America cotton smell ...
Here's a quick comparison between the model Japanese alder (last series), the U.S. vintage reissue, and the original U.S.:
The Japanese jag: fully finished in polyurethane, more durable, but do not skate, handle the relatively similar to the U.S. edition is made with less care, and less wood chosen. The pickups have an output level much lower than the U.S., and more screaming. No significant difference between the circuit rhythm and solo the neck pickup. The bridges of the bridge are of poor quality, and disrupt vibrate easily. The stem of vibrato has no restraint in its housing. The factory settings are random facts "wholesale" in speed.
The U.S. reissue: attention to the nitro finish that does not support contact with certain plastics and foams (dark traces separations), and which requires great care so as not to grow old. Quality wood and finish. The pickups have an output level much higher than the Japanese, a little less shrill, but always extremely metallic clicks and over strats and Telecasters, the solo circuit. Its very smooth rhythm of the circuit, bluesy to jazzy. The bridges behave well enough to not really need to change, and the stem of vibrato, differently shaped, is clipped into place and not fall. Instrument very stable and well adjusted at the factory. Playability of the neck which does nothing.
The original 60's: the pickups sound much more mellow and do not have too much acid side of the moderns. The rosewood fingerboard is impressive finesse compared to modern models.
A test of the U.S. reissue:
The guitar sometimes lacks sustain in the bass and the microphone is so acute that the acid distos preamps and have trouble digesting: the tone knob halfway, it was even more acute that a stratum. The neck is a rare comfort, and all the hardware inspires a notch more confidence than what was on the Japanese. Sounds clear arpeggios in the style vibrato / tremolo and reverb plate are beautiful and incomparable style surf / rockabilly. The sound can turn an excess interest to punk and psychobilly, and industrial.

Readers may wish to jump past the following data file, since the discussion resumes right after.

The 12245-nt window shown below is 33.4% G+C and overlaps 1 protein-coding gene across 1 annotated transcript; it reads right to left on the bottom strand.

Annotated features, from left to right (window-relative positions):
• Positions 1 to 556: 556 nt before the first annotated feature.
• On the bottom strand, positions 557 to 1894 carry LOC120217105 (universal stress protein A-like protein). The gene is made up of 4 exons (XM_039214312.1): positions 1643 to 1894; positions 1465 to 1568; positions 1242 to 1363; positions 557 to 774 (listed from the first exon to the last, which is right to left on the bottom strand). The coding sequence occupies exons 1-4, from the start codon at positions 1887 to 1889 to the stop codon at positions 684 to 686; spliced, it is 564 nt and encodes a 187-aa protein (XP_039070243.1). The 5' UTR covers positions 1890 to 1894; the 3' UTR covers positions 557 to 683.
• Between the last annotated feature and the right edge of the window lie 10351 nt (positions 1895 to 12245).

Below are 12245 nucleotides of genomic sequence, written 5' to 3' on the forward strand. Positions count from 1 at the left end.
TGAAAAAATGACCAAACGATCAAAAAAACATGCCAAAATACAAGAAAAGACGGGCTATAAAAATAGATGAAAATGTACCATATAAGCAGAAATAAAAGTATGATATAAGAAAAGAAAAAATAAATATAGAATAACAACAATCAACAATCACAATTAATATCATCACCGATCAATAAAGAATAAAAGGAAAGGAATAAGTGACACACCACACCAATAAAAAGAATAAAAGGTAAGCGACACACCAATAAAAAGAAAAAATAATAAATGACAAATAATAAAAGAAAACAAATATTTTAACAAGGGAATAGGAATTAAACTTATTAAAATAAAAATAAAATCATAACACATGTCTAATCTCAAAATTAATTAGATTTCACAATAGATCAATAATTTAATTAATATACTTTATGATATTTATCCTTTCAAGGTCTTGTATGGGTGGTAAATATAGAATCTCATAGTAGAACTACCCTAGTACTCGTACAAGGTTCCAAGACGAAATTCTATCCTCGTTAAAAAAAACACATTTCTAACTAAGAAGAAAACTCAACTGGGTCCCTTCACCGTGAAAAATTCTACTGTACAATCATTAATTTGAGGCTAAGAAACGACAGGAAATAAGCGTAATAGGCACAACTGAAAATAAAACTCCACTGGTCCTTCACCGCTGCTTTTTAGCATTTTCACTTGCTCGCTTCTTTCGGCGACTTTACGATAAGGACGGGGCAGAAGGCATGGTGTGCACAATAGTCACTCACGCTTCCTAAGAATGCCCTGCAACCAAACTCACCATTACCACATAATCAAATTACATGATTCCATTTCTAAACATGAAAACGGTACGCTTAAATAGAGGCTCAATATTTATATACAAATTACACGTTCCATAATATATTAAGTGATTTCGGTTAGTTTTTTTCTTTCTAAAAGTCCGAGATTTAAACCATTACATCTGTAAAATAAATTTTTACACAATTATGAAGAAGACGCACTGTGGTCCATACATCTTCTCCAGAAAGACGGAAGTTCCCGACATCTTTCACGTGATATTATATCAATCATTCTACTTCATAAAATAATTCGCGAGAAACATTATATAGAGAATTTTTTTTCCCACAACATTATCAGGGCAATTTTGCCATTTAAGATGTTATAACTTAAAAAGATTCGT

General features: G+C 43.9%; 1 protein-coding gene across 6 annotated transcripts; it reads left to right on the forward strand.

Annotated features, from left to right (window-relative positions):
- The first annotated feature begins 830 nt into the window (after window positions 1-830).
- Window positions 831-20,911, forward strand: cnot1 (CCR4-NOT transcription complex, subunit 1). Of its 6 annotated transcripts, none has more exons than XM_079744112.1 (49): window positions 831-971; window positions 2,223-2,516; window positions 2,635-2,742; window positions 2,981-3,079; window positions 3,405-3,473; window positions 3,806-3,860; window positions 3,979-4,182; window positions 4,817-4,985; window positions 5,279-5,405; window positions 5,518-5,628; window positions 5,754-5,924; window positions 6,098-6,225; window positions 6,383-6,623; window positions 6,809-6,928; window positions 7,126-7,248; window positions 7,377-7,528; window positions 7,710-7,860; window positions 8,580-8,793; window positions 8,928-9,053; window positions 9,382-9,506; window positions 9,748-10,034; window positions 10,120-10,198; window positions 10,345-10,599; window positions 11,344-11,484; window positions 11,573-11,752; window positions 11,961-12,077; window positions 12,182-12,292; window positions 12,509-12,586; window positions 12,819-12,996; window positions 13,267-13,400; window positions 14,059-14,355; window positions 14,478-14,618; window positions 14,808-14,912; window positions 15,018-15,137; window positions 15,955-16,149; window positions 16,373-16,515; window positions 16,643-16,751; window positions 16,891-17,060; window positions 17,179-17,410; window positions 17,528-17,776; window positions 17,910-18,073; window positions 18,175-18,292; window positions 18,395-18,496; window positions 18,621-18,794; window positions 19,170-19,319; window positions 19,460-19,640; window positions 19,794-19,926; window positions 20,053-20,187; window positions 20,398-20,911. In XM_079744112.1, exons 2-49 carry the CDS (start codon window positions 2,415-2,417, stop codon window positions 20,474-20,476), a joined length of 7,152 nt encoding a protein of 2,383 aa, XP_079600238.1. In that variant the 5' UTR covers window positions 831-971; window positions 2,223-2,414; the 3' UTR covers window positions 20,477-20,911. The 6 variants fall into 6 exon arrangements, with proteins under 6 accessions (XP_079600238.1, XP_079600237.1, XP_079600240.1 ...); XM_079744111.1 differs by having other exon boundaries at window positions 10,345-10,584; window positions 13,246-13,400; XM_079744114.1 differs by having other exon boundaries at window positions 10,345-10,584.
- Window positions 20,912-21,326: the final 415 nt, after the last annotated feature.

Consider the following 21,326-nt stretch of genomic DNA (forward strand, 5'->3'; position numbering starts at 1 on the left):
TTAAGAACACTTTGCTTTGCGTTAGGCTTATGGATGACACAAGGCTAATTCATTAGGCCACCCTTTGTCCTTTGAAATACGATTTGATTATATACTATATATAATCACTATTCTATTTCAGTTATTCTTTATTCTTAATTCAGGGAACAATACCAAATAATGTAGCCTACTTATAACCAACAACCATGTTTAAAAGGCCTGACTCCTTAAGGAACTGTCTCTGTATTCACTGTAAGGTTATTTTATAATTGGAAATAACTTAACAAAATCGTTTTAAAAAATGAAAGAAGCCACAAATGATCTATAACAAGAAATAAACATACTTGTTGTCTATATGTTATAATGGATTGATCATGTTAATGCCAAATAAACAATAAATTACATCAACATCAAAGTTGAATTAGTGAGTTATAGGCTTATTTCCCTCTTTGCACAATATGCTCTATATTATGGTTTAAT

No heavy trash riffs without a preamp modeling compress the sound, attacked by a serious préégalisation to calm acute overflowing.
You can force the volume to appear without the risk of acoustic feedback microphone (not before being overwhelmed by the feedback already ropes to control with beautiful vibrato and fingers).
Purchased at a price highly interesting, this guitar has allowed me to finally compare with my old Japanese: no need to turn the microphones or the bridge, or tinkering with the rod of the vibrato bar so that it does not every turn. The guitar is really usable right now, and it's seriously built. Japanese is a good guitar with some errors easy to correct. The U.S. version has a different smell, a different weight (heavier!), Another sacred feeling and inspires a respect from the start. I would not change it, and do not see the point. For a more versatile and ordinary while keeping the look, the Japanese hotrails equipped Seymour, a buzz-stop and bridges mustang is a more logical choice.